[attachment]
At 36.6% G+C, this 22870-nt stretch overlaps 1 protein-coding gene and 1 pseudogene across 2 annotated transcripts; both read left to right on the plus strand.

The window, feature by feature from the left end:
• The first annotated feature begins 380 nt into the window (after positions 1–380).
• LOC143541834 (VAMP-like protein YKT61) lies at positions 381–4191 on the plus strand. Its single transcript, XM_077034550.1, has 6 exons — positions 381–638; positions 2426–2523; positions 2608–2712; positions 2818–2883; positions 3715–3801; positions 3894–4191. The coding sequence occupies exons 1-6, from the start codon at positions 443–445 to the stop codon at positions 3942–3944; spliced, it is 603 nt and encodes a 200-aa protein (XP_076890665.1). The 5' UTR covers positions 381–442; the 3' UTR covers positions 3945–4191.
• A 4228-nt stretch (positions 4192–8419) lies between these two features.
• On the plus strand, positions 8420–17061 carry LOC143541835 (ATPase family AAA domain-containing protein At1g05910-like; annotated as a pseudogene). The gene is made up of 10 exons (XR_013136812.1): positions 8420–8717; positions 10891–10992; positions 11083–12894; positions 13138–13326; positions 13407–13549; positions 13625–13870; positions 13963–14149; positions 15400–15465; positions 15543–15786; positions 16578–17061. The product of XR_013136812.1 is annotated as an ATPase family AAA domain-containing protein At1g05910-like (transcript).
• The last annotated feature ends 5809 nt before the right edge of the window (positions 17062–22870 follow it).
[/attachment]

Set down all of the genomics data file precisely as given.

At 36.6% G+C, this 22870-nt stretch overlaps 1 protein-coding gene and 1 pseudogene across 2 annotated transcripts; both read left to right on the plus strand.

The window, feature by feature from the left end:
• The first annotated feature begins 380 nt into the window (after positions 1–380).
• LOC143541834 (VAMP-like protein YKT61) lies at positions 381–4191 on the plus strand. Its single transcript, XM_077034550.1, has 6 exons — positions 381–638; positions 2426–2523; positions 2608–2712; positions 2818–2883; positions 3715–3801; positions 3894–4191. The coding sequence occupies exons 1-6, from the start codon at positions 443–445 to the stop codon at positions 3942–3944; spliced, it is 603 nt and encodes a 200-aa protein (XP_076890665.1). The 5' UTR covers positions 381–442; the 3' UTR covers positions 3945–4191.
• A 4228-nt stretch (positions 4192–8419) lies between these two features.
• On the plus strand, positions 8420–17061 carry LOC143541835 (ATPase family AAA domain-containing protein At1g05910-like; annotated as a pseudogene). The gene is made up of 10 exons (XR_013136812.1): positions 8420–8717; positions 10891–10992; positions 11083–12894; positions 13138–13326; positions 13407–13549; positions 13625–13870; positions 13963–14149; positions 15400–15465; positions 15543–15786; positions 16578–17061. The product of XR_013136812.1 is annotated as an ATPase family AAA domain-containing protein At1g05910-like (transcript).
• The last annotated feature ends 5809 nt before the right edge of the window (positions 17062–22870 follow it).